...the said movement must be performed barely off the ground and gently as a damsel might do it; it is thus the steps and movements are made in dancing the tordion.
There is a textual hint that partners stay together in the tourdion, rather than separating and performing fancy solo steps as in the galliard:
Because in dancing the tordion, one always holds the damsel by the hand and he who dances it boisterously causes needless discomfort and jolting to said damsel.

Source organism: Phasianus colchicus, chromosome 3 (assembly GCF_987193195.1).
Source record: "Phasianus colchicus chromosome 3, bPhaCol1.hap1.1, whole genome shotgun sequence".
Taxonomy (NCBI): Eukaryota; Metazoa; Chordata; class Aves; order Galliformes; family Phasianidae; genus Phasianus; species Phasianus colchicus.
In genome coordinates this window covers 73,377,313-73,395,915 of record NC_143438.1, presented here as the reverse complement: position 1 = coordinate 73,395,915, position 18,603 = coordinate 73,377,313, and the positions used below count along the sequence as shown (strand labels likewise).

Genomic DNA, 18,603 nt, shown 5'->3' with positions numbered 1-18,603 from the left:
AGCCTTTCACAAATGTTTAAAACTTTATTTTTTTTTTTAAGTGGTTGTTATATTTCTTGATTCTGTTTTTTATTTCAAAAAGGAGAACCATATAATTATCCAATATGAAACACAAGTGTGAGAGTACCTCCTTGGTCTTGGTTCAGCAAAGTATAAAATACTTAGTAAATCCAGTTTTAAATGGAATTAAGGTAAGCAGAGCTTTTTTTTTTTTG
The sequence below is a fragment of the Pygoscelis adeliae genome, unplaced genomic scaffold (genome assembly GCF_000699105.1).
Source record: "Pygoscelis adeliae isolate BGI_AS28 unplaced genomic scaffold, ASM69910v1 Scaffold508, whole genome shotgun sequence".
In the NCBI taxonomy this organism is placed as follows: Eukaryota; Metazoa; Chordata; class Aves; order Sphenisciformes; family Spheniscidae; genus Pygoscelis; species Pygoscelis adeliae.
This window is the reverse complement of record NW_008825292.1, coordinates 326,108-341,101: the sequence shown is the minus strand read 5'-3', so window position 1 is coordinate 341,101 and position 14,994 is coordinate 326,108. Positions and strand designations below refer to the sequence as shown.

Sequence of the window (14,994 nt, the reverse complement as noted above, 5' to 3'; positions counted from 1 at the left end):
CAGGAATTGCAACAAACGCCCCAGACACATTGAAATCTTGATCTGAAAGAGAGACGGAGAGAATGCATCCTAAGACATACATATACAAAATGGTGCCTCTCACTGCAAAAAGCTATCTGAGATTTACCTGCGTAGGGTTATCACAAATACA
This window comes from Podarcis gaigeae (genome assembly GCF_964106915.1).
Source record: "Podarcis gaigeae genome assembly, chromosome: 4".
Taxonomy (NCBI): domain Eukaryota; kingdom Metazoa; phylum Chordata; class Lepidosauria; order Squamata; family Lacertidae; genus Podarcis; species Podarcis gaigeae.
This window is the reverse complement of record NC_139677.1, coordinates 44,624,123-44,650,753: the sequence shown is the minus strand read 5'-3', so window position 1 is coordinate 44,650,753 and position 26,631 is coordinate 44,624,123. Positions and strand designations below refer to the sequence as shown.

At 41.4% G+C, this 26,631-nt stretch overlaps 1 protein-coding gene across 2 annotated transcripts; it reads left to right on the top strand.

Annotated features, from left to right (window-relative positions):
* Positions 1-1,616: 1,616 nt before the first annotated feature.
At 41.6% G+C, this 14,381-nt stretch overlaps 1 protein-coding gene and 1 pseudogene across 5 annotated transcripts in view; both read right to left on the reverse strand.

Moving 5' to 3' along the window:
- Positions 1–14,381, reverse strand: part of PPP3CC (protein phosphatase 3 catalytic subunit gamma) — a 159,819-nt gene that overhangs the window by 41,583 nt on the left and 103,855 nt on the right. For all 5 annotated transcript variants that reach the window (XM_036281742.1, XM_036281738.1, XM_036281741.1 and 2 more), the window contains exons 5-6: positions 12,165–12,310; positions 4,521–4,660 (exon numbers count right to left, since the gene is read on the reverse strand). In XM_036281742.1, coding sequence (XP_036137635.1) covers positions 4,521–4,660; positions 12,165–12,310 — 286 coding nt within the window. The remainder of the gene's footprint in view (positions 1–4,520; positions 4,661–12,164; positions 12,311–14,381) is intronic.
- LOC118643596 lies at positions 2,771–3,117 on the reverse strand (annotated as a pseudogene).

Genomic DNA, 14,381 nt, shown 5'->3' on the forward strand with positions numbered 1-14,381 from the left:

Along with the older low/high pairing of basse danse/tourdion having gone out of fashion by the time of his writing in favor of the pavane/galliard, this implication of continuous contact might account for the limited repertoire of variations. There is only so much one can comfortably vary one's steps while attached to a partner.
(The quotes above are from Mary Stewart Evans' English translation of Arbeau.)